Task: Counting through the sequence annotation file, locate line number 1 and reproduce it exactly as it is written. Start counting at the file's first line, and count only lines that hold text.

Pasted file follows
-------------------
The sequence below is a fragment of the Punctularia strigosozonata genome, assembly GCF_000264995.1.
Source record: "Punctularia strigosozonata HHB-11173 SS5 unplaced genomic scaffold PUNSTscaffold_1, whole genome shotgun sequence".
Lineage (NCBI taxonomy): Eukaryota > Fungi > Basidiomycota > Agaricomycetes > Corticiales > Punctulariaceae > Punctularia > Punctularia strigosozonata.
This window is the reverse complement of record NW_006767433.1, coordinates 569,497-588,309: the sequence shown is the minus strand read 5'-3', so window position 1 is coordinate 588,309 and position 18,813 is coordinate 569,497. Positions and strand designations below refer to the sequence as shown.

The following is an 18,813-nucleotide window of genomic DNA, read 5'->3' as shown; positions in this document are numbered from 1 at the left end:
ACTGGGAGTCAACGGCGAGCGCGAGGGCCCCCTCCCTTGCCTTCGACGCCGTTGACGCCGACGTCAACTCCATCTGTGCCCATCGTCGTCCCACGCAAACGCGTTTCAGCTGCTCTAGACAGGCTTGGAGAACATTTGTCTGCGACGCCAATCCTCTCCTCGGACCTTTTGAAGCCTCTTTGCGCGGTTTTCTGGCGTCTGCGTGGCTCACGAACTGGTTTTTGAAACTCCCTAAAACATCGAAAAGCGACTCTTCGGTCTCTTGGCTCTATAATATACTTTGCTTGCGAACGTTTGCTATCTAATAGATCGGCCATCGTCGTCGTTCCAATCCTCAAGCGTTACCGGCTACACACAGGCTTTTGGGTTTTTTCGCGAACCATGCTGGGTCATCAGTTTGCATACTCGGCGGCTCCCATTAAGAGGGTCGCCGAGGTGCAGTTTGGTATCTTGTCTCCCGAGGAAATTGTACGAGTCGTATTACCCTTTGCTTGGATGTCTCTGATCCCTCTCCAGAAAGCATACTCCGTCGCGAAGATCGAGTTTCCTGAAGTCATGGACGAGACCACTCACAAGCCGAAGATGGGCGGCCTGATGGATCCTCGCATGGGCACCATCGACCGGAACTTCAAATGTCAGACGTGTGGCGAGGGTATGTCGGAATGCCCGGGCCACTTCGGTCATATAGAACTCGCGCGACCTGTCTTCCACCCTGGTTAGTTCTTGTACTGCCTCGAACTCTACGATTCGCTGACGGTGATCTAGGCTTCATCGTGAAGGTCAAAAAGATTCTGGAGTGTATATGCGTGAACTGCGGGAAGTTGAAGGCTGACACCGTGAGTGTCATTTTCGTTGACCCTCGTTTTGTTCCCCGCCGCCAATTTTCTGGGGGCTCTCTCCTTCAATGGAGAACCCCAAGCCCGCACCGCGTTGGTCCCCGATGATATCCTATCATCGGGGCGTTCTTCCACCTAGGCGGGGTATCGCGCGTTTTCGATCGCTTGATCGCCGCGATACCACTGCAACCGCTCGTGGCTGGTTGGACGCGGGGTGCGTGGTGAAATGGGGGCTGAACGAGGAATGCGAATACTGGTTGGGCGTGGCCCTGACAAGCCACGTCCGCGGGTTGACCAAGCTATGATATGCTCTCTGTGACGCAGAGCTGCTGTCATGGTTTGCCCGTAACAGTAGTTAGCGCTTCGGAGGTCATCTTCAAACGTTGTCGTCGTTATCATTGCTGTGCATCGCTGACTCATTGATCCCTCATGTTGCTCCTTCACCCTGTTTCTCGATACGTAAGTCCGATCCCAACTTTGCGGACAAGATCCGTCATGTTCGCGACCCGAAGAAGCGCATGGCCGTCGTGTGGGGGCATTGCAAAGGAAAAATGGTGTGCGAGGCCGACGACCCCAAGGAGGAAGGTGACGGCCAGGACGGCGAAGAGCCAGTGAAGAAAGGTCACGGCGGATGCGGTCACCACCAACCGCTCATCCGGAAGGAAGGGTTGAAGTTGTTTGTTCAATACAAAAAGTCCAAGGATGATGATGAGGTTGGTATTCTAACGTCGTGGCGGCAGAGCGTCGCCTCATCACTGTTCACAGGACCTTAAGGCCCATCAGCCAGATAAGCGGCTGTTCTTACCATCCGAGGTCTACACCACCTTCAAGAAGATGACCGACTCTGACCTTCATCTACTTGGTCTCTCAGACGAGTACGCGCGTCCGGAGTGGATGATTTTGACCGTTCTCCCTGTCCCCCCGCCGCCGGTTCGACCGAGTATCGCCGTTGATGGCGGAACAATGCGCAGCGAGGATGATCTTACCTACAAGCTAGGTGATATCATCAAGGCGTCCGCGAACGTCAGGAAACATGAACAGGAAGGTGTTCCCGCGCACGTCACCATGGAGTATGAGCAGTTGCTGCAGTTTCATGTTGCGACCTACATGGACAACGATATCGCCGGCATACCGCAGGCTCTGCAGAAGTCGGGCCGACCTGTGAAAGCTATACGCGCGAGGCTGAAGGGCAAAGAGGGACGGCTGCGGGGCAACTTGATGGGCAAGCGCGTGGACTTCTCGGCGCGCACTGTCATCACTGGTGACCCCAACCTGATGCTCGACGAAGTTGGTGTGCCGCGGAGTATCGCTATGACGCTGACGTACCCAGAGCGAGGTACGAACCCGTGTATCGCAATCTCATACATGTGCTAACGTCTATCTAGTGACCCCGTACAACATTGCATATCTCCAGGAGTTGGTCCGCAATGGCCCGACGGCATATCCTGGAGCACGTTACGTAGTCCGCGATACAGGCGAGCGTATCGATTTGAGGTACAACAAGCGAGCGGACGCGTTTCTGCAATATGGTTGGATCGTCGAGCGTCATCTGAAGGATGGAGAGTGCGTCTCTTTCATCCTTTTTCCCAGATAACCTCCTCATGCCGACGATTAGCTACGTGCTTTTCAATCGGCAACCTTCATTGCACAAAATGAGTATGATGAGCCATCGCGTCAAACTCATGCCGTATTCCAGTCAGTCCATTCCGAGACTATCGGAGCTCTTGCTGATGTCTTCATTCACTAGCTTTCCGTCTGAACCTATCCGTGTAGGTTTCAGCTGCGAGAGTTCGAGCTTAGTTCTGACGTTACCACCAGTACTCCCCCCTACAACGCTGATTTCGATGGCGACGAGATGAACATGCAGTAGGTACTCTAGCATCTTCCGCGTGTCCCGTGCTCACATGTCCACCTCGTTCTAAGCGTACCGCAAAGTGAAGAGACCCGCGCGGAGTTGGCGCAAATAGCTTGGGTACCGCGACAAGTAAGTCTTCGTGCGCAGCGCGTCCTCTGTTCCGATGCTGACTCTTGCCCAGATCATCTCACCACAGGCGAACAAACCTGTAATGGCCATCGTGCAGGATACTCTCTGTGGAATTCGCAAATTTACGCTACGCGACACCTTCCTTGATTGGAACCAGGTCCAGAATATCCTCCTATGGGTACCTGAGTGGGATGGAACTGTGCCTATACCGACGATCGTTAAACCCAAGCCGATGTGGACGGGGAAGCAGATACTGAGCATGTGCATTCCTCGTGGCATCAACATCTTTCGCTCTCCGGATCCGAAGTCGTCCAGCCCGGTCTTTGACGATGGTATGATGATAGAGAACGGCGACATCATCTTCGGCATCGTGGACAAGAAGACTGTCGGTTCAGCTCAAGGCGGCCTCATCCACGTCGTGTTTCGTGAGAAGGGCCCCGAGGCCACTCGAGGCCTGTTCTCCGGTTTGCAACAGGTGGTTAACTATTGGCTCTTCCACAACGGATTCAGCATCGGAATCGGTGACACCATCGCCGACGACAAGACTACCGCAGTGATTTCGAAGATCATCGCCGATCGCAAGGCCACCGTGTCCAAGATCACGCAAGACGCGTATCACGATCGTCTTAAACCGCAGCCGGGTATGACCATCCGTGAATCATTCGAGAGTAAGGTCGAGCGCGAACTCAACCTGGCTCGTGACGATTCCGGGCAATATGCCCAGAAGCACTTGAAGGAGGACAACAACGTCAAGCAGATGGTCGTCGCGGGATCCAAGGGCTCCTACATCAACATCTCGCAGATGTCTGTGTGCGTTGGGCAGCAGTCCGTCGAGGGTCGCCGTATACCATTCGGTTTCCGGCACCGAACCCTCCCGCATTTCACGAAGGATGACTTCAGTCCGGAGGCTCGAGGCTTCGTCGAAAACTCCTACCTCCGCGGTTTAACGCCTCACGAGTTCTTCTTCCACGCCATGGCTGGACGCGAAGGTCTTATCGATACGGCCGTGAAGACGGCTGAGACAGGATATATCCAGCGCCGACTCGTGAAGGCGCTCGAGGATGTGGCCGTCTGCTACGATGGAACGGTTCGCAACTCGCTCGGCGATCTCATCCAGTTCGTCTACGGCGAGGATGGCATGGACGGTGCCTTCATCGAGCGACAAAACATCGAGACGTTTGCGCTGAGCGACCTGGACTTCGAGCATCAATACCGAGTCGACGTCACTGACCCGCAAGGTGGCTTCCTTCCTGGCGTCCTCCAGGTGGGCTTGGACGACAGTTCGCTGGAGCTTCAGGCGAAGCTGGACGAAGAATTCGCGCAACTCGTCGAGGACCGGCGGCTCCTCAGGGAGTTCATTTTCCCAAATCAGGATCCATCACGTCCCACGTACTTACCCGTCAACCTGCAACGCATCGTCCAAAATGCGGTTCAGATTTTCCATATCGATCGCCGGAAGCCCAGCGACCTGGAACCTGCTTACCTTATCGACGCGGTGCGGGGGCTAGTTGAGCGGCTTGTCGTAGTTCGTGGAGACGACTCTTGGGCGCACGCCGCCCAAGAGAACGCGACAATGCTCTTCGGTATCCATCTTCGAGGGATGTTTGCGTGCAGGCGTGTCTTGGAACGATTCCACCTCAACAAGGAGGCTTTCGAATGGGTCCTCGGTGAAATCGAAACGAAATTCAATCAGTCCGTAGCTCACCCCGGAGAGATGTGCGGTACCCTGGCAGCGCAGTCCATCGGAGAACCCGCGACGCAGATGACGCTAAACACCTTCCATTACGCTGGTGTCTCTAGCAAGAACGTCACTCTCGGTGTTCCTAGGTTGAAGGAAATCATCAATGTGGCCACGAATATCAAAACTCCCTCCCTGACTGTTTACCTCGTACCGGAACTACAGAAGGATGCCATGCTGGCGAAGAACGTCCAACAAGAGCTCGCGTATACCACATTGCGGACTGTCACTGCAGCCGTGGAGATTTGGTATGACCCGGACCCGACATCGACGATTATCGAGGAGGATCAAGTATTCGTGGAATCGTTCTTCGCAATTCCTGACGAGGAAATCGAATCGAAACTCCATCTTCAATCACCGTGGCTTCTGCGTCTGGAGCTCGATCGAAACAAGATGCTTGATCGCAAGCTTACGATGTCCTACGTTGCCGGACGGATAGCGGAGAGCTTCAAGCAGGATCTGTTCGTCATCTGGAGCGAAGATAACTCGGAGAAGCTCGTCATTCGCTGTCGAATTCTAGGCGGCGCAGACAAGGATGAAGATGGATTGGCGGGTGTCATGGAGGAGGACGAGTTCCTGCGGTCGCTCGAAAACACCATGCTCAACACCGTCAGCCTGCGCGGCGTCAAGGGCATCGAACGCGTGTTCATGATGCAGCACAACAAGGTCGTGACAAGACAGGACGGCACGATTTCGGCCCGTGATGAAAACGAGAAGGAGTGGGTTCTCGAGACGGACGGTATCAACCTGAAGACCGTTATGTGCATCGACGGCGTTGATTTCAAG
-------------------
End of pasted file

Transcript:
The sequence below is a fragment of the Punctularia strigosozonata genome, assembly GCF_000264995.1.